Repeat births by teen girls still too high: CDC
(HealthDay)—Nearly 20 percent of American teens who give birth have already had one or more babies, a federal study released Tuesday says.
In 2010, more than 365,000 teens aged 15 to 19 gave birth and about 67,000 (18.3 percent) of those were repeat births, according to the April Vital Signs report from the U.S. Centers for Disease Control and Prevention.
Repeat births among teens decreased by more than 6 percent between 2007 and 2010, but the number of repeat births remains high, according to the study.
In 2010, repeat teen births were highest among American Indian/Alaska Natives (nearly 22 percent), Hispanics (21 percent) and blacks (about 20 percent). They were lowest among whites (just under 15 percent).
Repeat births ranged from a high of 22 percent in Texas to 10 percent in New Hampshire, according to the report.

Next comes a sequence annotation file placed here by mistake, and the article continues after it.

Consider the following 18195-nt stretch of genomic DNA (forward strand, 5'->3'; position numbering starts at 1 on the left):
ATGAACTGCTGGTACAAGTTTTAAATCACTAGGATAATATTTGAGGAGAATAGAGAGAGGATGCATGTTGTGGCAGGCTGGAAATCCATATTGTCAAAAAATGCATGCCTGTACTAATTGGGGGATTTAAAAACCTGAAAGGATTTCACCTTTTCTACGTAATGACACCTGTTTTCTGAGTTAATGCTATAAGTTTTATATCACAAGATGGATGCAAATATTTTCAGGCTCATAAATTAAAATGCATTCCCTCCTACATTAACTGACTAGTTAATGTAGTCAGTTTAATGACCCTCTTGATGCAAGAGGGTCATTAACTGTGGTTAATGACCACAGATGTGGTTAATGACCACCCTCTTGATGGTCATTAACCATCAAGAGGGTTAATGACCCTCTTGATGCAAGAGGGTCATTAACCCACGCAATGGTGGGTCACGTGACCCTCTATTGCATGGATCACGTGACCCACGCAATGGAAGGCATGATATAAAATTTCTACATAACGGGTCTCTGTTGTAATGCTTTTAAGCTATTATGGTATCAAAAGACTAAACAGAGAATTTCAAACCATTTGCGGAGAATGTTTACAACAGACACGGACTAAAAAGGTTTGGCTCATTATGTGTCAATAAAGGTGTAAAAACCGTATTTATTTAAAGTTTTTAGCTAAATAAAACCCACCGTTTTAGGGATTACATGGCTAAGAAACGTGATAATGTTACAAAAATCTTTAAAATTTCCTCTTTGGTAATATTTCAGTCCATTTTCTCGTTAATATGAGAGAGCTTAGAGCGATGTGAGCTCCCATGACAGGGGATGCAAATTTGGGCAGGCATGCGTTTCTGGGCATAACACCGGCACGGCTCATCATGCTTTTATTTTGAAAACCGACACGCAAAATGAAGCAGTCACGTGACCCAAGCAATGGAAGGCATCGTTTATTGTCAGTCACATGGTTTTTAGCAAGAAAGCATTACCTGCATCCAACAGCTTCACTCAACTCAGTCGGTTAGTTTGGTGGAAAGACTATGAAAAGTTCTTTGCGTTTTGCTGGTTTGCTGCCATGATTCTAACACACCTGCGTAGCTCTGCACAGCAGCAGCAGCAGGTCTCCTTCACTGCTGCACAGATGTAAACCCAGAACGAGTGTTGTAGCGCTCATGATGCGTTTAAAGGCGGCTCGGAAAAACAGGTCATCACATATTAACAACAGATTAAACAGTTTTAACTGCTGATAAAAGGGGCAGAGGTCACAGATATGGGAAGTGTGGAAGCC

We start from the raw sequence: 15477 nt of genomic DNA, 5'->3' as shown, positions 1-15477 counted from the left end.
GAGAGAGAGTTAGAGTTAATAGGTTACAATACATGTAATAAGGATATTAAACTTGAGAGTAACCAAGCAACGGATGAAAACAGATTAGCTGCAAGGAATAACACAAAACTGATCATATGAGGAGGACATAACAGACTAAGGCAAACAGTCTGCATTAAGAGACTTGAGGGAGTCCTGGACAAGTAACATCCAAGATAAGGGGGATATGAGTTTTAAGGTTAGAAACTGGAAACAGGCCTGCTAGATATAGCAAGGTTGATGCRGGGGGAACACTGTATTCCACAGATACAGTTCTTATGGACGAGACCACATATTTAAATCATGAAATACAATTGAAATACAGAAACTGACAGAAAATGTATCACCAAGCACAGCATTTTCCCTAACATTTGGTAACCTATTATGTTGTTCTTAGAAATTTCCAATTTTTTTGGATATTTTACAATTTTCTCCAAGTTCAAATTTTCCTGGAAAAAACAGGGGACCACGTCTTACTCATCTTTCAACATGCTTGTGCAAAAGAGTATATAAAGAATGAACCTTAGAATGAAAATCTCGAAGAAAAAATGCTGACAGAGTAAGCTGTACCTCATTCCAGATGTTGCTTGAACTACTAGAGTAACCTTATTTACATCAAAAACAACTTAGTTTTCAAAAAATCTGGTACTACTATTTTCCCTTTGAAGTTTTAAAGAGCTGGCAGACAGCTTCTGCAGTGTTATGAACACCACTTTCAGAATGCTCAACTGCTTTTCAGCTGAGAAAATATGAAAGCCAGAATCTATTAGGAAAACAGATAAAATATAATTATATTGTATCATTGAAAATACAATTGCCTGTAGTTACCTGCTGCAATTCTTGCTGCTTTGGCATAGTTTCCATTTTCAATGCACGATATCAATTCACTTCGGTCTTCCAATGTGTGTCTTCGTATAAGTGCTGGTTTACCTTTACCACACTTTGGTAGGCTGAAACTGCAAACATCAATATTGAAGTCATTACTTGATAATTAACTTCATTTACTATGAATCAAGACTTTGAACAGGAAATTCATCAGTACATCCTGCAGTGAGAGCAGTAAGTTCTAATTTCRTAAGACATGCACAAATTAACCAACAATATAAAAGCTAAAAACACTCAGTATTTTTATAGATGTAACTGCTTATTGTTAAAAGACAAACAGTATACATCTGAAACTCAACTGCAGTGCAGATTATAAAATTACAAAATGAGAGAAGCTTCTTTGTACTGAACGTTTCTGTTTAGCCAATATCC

Although 91 percent of teen mothers who were sexually active used some form of contraception, only 22 percent used contraceptives considered to be "most effective," meaning that, with those forms of birth control, the risk of pregnancy was less than one pregnancy per 100 users per year.
Teen pregnancies can change the lives and futures of the mother, child and family. Infants born as a result of repeat teen pregnancy are also more likely to be born too soon and too small, the report stated.
"Teen birth rates in the United States have declined to a record low, which is good news," CDC director Dr. Thomas Frieden said in an agency news release. "But rates are still far too high. Repeat births can negatively impact the mother's education and job opportunities as well as the health of the next generation. Teens, parents, health-care providers and others need to do much more to reduce unintended pregnancies."
Parents, health-care providers and other adults need to talk to both male and female teens about avoiding pregnancy by not having sex. With sexually active teens, the discussion can focus on the most effective types of birth control, according to the report.